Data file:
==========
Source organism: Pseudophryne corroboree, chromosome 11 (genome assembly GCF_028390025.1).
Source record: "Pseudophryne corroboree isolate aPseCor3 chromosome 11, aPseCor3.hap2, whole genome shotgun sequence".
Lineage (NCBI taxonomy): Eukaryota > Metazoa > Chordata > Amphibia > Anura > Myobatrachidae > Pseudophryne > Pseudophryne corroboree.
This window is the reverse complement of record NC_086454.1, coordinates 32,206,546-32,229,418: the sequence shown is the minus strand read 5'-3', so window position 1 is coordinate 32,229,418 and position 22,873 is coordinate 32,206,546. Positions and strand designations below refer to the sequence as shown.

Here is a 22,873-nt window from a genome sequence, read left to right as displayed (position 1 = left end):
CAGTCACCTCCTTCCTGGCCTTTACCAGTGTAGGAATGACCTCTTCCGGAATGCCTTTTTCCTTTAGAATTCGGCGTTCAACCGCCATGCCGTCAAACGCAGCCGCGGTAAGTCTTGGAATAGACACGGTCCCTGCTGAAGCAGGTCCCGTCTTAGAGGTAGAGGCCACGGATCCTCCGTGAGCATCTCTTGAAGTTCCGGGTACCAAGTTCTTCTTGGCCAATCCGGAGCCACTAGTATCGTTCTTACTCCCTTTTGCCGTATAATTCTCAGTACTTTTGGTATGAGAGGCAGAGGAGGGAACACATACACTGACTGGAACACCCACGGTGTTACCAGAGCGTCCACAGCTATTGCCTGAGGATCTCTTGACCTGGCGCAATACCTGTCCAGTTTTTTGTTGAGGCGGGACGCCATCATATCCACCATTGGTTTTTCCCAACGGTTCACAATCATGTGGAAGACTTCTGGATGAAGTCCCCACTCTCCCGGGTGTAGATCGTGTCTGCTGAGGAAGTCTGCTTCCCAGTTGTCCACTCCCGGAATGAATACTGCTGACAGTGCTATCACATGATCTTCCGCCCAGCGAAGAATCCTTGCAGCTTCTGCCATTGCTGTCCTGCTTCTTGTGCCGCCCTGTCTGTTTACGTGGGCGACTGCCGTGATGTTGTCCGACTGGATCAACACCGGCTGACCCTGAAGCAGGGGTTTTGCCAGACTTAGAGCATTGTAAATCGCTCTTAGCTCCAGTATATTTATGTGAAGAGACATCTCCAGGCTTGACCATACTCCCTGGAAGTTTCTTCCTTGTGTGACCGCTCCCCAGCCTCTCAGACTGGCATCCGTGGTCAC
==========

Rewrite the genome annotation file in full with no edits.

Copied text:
Source organism: Pseudophryne corroboree, chromosome 11 (genome assembly GCF_028390025.1).
Source record: "Pseudophryne corroboree isolate aPseCor3 chromosome 11, aPseCor3.hap2, whole genome shotgun sequence".
Lineage (NCBI taxonomy): Eukaryota > Metazoa > Chordata > Amphibia > Anura > Myobatrachidae > Pseudophryne > Pseudophryne corroboree.
This window is the reverse complement of record NC_086454.1, coordinates 32,206,546-32,229,418: the sequence shown is the minus strand read 5'-3', so window position 1 is coordinate 32,229,418 and position 22,873 is coordinate 32,206,546. Positions and strand designations below refer to the sequence as shown.

Here is a 22,873-nt window from a genome sequence, read left to right as displayed (position 1 = left end):
CAGTCACCTCCTTCCTGGCCTTTACCAGTGTAGGAATGACCTCTTCCGGAATGCCTTTTTCCTTTAGAATTCGGCGTTCAACCGCCATGCCGTCAAACGCAGCCGCGGTAAGTCTTGGAATAGACACGGTCCCTGCTGAAGCAGGTCCCGTCTTAGAGGTAGAGGCCACGGATCCTCCGTGAGCATCTCTTGAAGTTCCGGGTACCAAGTTCTTCTTGGCCAATCCGGAGCCACTAGTATCGTTCTTACTCCCTTTTGCCGTATAATTCTCAGTACTTTTGGTATGAGAGGCAGAGGAGGGAACACATACACTGACTGGAACACCCACGGTGTTACCAGAGCGTCCACAGCTATTGCCTGAGGATCTCTTGACCTGGCGCAATACCTGTCCAGTTTTTTGTTGAGGCGGGACGCCATCATATCCACCATTGGTTTTTCCCAACGGTTCACAATCATGTGGAAGACTTCTGGATGAAGTCCCCACTCTCCCGGGTGTAGATCGTGTCTGCTGAGGAAGTCTGCTTCCCAGTTGTCCACTCCCGGAATGAATACTGCTGACAGTGCTATCACATGATCTTCCGCCCAGCGAAGAATCCTTGCAGCTTCTGCCATTGCTGTCCTGCTTCTTGTGCCGCCCTGTCTGTTTACGTGGGCGACTGCCGTGATGTTGTCCGACTGGATCAACACCGGCTGACCCTGAAGCAGGGGTTTTGCCAGACTTAGAGCATTGTAAATCGCTCTTAGCTCCAGTATATTTATGTGAAGAGACATCTCCAGGCTTGACCATACTCCCTGGAAGTTTCTTCCTTGTGTGACCGCTCCCCAGCCTCTCAGACTGGCATCCGTGGTCAC